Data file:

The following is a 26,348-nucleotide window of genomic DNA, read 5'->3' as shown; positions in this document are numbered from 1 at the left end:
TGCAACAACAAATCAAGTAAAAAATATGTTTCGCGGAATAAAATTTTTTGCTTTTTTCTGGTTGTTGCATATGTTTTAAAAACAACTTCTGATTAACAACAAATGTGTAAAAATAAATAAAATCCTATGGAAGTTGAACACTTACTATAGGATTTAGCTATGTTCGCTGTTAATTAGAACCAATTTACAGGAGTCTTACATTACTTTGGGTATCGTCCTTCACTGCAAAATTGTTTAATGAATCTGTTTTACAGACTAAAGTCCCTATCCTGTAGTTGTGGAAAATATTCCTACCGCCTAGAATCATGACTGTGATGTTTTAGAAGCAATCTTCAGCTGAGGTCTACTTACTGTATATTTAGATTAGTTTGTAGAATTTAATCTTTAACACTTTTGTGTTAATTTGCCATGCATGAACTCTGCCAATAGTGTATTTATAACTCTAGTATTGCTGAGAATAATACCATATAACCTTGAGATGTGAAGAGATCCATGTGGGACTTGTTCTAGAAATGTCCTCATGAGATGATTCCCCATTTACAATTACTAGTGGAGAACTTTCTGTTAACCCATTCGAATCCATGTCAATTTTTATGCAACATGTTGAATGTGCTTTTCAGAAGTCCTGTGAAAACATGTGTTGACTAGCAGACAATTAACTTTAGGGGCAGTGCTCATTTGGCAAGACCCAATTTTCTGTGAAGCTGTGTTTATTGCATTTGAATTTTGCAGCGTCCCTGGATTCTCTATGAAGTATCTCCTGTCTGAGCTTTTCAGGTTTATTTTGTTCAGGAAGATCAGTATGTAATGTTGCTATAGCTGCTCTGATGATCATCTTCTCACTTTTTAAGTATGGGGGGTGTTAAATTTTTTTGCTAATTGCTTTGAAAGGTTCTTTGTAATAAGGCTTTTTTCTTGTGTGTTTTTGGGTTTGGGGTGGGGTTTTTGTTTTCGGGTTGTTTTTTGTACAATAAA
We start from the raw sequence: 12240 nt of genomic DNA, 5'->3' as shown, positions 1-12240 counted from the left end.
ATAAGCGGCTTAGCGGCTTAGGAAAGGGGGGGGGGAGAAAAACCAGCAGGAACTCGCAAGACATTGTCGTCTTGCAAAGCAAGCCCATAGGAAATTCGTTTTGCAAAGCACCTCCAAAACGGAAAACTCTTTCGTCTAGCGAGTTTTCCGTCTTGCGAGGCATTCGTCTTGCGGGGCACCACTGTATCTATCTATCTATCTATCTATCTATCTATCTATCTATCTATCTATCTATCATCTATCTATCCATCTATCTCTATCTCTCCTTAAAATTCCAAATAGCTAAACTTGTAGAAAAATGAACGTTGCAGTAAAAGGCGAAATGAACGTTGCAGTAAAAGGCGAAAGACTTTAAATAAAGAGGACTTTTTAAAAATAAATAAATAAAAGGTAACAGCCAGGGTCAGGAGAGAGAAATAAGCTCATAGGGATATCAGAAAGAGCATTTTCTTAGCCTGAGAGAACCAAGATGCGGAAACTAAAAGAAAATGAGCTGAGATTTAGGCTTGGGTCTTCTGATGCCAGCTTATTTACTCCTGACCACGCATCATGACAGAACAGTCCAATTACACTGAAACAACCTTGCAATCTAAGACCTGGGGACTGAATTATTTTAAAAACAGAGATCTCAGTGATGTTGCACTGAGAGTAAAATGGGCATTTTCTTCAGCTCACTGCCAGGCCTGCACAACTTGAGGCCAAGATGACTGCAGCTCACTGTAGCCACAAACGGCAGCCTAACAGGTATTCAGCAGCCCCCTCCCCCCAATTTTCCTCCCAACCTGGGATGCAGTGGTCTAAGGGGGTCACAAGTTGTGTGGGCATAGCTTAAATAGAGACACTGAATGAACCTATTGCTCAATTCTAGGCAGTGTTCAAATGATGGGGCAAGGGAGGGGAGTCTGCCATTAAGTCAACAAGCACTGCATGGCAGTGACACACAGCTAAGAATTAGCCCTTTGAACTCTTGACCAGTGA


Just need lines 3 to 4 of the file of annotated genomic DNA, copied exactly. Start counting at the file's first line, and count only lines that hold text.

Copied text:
We start from the raw sequence: 12240 nt of genomic DNA, 5'->3' as shown, positions 1-12240 counted from the left end.
ATAAGCGGCTTAGCGGCTTAGGAAAGGGGGGGGGGAGAAAAACCAGCAGGAACTCGCAAGACATTGTCGTCTTGCAAAGCAAGCCCATAGGAAATTCGTTTTGCAAAGCACCTCCAAAACGGAAAACTCTTTCGTCTAGCGAGTTTTCCGTCTTGCGAGGCATTCGTCTTGCGGGGCACCACTGTATCTATCTATCTATCTATCTATCTATCTATCTATCTATCTATCTATCTATCATCTATCTATCCATCTATCTCTATCTCTCCTTAAAATTCCAAATAGCTAAACTTGTAGAAAAATGAACGTTGCAGTAAAAGGCGAAATGAACGTTGCAGTAAAAGGCGAAAGACTTTAAATAAAGAGGACTTTTTAAAAATAAATAAATAAAAGGTAACAGCCAGGGTCAGGAGAGAGAAATAAGCTCATAGGGATATCAGAAAGAGCATTTTCTTAGCCTGAGAGAACCAAGATGCGGAAACTAAAAGAAAATGAGCTGAGATTTAGGCTTGGGTCTTCTGATGCCAGCTTATTTACTCCTGACCACGCATCATGACAGAACAGTCCAATTACACTGAAACAACCTTGCAATCTAAGACCTGGGGACTGAATTATTTTAAAAACAGAGATCTCAGTGATGTTGCACTGAGAGTAAAATGGGCATTTTCTTCAGCTCACTGCCAGGCCTGCACAACTTGAGGCCAAGATGACTGCAGCTCACTGTAGCCACAAACGGCAGCCTAACAGGTATTCAGCAGCCCCCTCCCCCCAATTTTCCTCCCAACCTGGGATGCAGTGGTCTAAGGGGGTCACAAGTTGTGTGGGCATAGCTTAAATAGAGACACTGAATGAACCTATTGCTCAATTCTAGGCAGTGTTCAAATGATGGGGCAAGGGAGGGGAGTCTGCCATTAAGTCAACAAGCACTGCATGGCAGTGACACACAGCTAAGAATTAGCCCTTTGAACTCTTGACCAGTGA